Thomas G. Pownall, who popularized the "Pac-Man defense" in business circles when he daringly used it to ward off a legendary 1982 hostile...
Thomas G. Pownall, who popularized the “Pac-Man defense” in business circles when he daringly used it to ward off a legendary 1982 hostile takeover of his Martin Marietta, has died at age 83.
Mr. Pownall, the chief executive from 1982-88 of what is now Lockheed Martin, died Friday of pneumonia near his home in Potomac, Md.
Named for a popular video game featuring a circular icon that gobbled up its enemies, the Pac-Man defense emerged in the corporate-raider wars in spring 1982 with a thwarted struggle for Cities Service.
But the savvy, tough-as-nails Mr. Pownall perfected the novel technique — in which the takeover target turns the tables and gobbles up its predator firm before it can be consumed itself.
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What Forbes magazine described as the “comic-opera takeover battle of 1982” began that August when Bendix announced, in a letter from its chairman, William Agee, that it had bought a majority of Martin Marietta shares and planned to buy the rest at $43 each.
“His letter announcing the tender offer was a gun at my head,” Mr. Pownall, a former Navy officer, later told Time magazine.
Mr. Pownall, who had joined Martin Marietta in 1963 but had been in the chief executive’s chair for only four months, and his board were convinced that Bendix, an electronics company, knew nothing about operations of Martin Marietta, a Bethesda, Md.-based aerospace manufacturer. A takeover, they decided, would be bad.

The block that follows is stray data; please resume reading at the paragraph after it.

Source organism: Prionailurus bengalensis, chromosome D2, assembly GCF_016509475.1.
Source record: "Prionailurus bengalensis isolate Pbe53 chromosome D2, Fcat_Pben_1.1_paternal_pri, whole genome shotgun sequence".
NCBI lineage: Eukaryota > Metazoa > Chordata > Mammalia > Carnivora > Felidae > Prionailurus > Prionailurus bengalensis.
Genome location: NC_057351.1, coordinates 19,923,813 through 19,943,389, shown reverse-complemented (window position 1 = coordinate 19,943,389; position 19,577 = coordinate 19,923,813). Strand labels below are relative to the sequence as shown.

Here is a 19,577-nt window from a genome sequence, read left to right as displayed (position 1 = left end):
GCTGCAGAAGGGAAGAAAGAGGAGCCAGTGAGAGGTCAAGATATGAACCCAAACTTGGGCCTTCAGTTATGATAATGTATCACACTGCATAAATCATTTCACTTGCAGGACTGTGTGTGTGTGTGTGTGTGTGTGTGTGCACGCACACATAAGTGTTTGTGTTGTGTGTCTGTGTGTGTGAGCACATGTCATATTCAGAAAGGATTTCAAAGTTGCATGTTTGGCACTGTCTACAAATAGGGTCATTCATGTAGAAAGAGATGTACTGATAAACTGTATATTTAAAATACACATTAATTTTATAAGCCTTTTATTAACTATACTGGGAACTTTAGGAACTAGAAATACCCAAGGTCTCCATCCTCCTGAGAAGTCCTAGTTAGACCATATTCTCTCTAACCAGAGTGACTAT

Audaciously, Mr. Pownall enacted the Pac-Man defense by countering that his company would buy Bendix at $75 a share.
The strategy worked. Martin Marietta remained independent while Bendix was soon taken over by Allied.
Mr. Pownall demonstrated, New York takeover lawyer Dennis Hersch told the Los Angeles Times in 1982, that “you can use the defense, and even in the face of someone who’s already bought you, you can go out and buy them.”
The daring defensive maneuver spawned books, inspired the creation of courses in business schools and made Mr. Pownall something of a folk hero on Wall Street and beyond.
Adding Martin Marietta’s chairman title to his credits, Mr. Pownall quickly set about reducing the $1.3 billion debt incurred in the shootout. Within one year — rather than the 10 he first estimated — Martin Marietta had bought back all its shares from Allied.
He also restructured the company and spun off unprofitable operations — cement and industrial sand, chemicals and aluminum — and pursued more government aerospace contracts, greatly increasing Martin Marietta’s growth and profits.
The personable Mr. Pownall, who retired as chairman in 1988 but remained on the company’s board until 1991, was philosophical about his use of the Pac-Man defense.
“We cannot be construed to have been a winner,” he told Time magazine a year after the takeover battle, “but we have our dignity, and the character of the corporation is intact. We had a chance of being pushed over the cliff, and we are still on the cliff. It sure makes life sporty.”
As head of aerospace projects at Martin Marietta before becoming chief executive, Mr. Pownall supervised development of Viking spacecraft for the National Aeronautics and Space Administration’s first expedition to Mars in 1976, which remained one of his proudest achievements.
Born Jan. 20, 1922, in Cumberland, Md., Mr. Pownall graduated from the U.S. Naval Academy in 1946. He served as a Navy officer until resigning his commission in 1949, which he once told Forbes was “the greatest mistake I ever made.”
Before joining Martin Marietta, Mr. Pownall worked for the paper-box industry, a steel fabricator and an automobile manufacturer.
Mr. Pownall is survived by his wife of 59 years, Marilyn; two daughters, Suzi Locke and Fuzzy Billings; a sister, Molly Peters, and six grandchildren.